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“Europe’s last dictator” holds on, for now

Lukashenko’s challenger leaves Belarus, but protests against Sunday’s disputed election continue


A woman carrying an old Belarusian national flag marches with other protesters in Minsk on Friday. Associated Press/Photo by Sergei Grits

“Europe’s last dictator” holds on, for now

Streets in the capital city of Minsk and other cities in Belarus looked like war zones this week, with armored cars and security forces patrolling. Before and during Sunday’s disputed presidential election, riot police in ski masks and black clothing snatched journalists and civilians and took them away in unmarked vans.

After ruling Belarus with an iron fist for 26 years, President Alexander Lukashenko’s grasp is slipping, despite winning reelection and his unlikely challenger, a young homemaker and former school teacher, fleeing the country.

Often referred to as “Europe’s last dictator,” Lukashenko has suppressed dissent and used secret police to crack down on defiance in the former Soviet republic since 1994. A faltering economy and delayed response to the coronavirus only fueled opposition to his authoritarian government.

Svetlana Tikhanovskaya, 37, decided to challenge Lukashenko in the presidential election after the government arrested her husband, Sergei, and barred him from registering as a candidate. He is still in jail. Tikhanovskaya didn’t intend to govern if she won. She campaigned on promises to hold a free election as soon as possible after becoming president, roll back authoritarian measures, institute term limits, and release political prisoners.

Lukashenko in response unleashed the government against his opposition, using the military to intimidate voters, blocking and jailing some opposition candidates, and causing internet outages. But opponents continued to criticize his leadership. Many voters wore white clothes or bracelets as they cast ballots for Tikhanovskaya. One businessman told The Guardian his vote for her was “voting against being afraid.”

On Sunday, Lukashenko claimed to capture 80 percent of the vote. Although Belarus bans independent polling, exit surveys at several Minsk polling stations supported Tikhanovskaya’s claims that the posted results were false, according to The Independent. Exit polls taken outside Belarusian embassies in other countries gauged her support level at nearly 80 percent.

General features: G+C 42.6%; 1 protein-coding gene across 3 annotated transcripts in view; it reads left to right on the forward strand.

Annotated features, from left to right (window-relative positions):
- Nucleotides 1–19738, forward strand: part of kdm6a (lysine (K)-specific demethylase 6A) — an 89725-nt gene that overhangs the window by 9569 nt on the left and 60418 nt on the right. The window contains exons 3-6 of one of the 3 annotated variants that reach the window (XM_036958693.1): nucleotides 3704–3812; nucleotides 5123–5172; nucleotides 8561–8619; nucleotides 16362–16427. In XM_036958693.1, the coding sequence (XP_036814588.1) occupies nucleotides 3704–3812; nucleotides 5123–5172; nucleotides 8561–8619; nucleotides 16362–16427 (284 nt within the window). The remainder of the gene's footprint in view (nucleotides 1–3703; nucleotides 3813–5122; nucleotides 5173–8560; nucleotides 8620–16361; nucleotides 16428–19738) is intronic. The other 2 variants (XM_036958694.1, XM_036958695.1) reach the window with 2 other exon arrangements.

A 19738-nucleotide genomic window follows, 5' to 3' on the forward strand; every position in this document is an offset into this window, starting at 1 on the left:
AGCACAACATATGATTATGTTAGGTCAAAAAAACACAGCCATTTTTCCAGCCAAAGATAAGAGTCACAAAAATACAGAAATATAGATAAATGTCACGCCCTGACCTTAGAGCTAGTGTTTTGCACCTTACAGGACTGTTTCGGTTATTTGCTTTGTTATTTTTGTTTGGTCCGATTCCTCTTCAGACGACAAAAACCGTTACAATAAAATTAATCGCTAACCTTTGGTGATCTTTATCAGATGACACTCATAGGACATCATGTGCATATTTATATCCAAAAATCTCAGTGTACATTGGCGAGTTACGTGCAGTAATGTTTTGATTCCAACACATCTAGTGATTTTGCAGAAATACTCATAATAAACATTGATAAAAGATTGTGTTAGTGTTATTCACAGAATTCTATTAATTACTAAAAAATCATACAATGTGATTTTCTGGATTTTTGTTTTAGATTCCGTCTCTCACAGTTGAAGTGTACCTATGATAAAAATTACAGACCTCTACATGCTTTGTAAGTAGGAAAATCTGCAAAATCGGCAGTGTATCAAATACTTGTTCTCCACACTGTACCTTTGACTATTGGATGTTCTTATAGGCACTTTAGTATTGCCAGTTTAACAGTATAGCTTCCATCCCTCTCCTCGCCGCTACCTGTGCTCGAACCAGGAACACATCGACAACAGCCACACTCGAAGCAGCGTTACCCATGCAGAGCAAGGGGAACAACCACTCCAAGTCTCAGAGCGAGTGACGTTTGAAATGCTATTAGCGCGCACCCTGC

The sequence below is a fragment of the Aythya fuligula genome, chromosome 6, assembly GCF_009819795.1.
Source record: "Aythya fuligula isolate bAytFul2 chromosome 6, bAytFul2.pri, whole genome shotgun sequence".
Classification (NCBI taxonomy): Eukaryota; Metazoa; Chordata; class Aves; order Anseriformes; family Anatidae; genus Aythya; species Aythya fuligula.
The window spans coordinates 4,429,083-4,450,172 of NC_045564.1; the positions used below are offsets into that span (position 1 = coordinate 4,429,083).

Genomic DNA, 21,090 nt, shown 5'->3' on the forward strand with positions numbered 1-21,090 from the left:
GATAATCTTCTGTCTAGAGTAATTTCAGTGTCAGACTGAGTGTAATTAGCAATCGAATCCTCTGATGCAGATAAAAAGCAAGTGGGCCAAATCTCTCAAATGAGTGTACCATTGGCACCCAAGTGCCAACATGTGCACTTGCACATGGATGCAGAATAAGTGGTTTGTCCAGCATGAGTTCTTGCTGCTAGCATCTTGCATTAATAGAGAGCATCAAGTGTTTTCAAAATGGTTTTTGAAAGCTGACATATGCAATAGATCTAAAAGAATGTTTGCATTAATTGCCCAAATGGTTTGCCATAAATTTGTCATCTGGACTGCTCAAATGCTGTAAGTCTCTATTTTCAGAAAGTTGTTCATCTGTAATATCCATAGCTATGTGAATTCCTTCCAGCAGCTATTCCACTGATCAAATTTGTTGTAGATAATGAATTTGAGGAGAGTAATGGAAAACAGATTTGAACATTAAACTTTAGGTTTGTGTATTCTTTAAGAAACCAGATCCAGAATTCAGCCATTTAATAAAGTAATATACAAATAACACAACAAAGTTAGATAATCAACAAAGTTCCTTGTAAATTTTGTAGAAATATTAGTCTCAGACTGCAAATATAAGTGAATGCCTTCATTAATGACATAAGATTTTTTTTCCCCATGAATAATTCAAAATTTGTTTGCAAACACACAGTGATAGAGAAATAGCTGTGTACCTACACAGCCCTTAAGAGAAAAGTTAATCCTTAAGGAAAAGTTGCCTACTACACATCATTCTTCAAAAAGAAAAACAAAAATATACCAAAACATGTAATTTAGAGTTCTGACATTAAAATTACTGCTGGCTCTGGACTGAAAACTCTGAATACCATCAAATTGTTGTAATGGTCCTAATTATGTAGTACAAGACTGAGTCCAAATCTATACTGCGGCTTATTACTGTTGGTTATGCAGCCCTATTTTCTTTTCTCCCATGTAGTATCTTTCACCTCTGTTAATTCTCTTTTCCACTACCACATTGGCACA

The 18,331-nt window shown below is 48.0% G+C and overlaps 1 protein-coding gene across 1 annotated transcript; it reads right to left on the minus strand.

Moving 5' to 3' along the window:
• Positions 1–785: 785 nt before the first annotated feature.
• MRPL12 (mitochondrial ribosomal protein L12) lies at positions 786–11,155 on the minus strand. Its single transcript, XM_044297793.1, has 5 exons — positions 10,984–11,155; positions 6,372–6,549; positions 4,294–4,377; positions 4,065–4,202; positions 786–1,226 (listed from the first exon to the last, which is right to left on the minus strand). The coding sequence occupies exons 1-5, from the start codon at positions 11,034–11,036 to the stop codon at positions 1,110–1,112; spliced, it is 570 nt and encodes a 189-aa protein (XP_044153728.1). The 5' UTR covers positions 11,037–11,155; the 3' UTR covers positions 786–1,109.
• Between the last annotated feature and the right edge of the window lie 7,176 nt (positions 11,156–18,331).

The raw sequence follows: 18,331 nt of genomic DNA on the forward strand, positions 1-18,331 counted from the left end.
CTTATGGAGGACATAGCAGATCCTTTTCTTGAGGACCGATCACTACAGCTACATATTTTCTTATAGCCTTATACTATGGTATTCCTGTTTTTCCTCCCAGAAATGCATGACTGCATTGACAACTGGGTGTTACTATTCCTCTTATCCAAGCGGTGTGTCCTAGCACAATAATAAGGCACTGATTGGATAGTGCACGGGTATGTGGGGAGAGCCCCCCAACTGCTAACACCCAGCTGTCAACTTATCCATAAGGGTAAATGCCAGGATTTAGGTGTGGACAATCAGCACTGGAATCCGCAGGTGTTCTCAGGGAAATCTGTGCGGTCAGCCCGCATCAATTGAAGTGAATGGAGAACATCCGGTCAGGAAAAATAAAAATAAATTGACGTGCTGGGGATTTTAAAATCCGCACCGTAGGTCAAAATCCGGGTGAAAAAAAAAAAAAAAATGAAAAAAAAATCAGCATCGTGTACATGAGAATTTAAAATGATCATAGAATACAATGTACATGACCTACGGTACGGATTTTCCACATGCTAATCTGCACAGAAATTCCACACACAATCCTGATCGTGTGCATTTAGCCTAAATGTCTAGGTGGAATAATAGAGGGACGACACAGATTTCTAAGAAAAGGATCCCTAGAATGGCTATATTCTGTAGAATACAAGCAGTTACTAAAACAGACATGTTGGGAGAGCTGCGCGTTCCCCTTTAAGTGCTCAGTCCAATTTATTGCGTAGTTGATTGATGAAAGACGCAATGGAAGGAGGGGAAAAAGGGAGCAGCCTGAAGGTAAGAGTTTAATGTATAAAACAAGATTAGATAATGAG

After Tikhanovskaya disputed the results with election officials on Monday, authorities detained her. She surfaced in Lithuania the next day. Aides and the Lithuanian foreign minister said the Lukashenko regime pressured to leave. In a video, she encouraged protesters to go home.

“It’s very difficult to resist pressure when your family and all your inner circle have been taken hostage,” said her associate Maria Kolesnikova.

But daily protests have continued in cities throughout the country. On Wednesday, hundreds of women marched peacefully in Minsk to show solidarity with the injured and imprisoned. Lukashenko threatened to crush the dissent saying, “We will not allow the country to be torn apart.” Government security forces have beaten, gassed, and shot protesters with rubber bullets. At least one protester has died, while hundreds of others were injured. Authorities detained nearly 7,000 people and had released about 2,000 by Friday. Some of the detainees reported being tortured and beaten.

“We worked up the courage and came out to rally,” 23-year-old Ksenia Ilyashevich said. “Hundreds and thousands of Belarusians express solidarity with us but are afraid. We stand here for all.”

The bloody aftermath of Sunday’s election drew condemnation from U.S. and European leaders. U.S. Secretary of State Mike Pompeo said the elections were “not free or fair” and urged Lukashenko to stop using force against protesters. He later added that the United States would try to help Belarus gain freedom and democracy. Sen. Chris Murphy, D-Conn., asked the Trump administration to withdraw plans to install an ambassador in Minsk, according to The Hill. The European Union demanded the immediate release of protesters and threatened sanctions.

Lukashenko may be in trouble now that his opposition knows it is the majority, said Belarusian economist and political commentator Syarhey Chaly. “They know that the election was stolen,” he told Radio Free Europe. “And a return to ordinary life—I can't imagine how that will be possible.”

Pastor Jean Paul

Pastor Jean Paul Reformation Hope

PCA pastor killed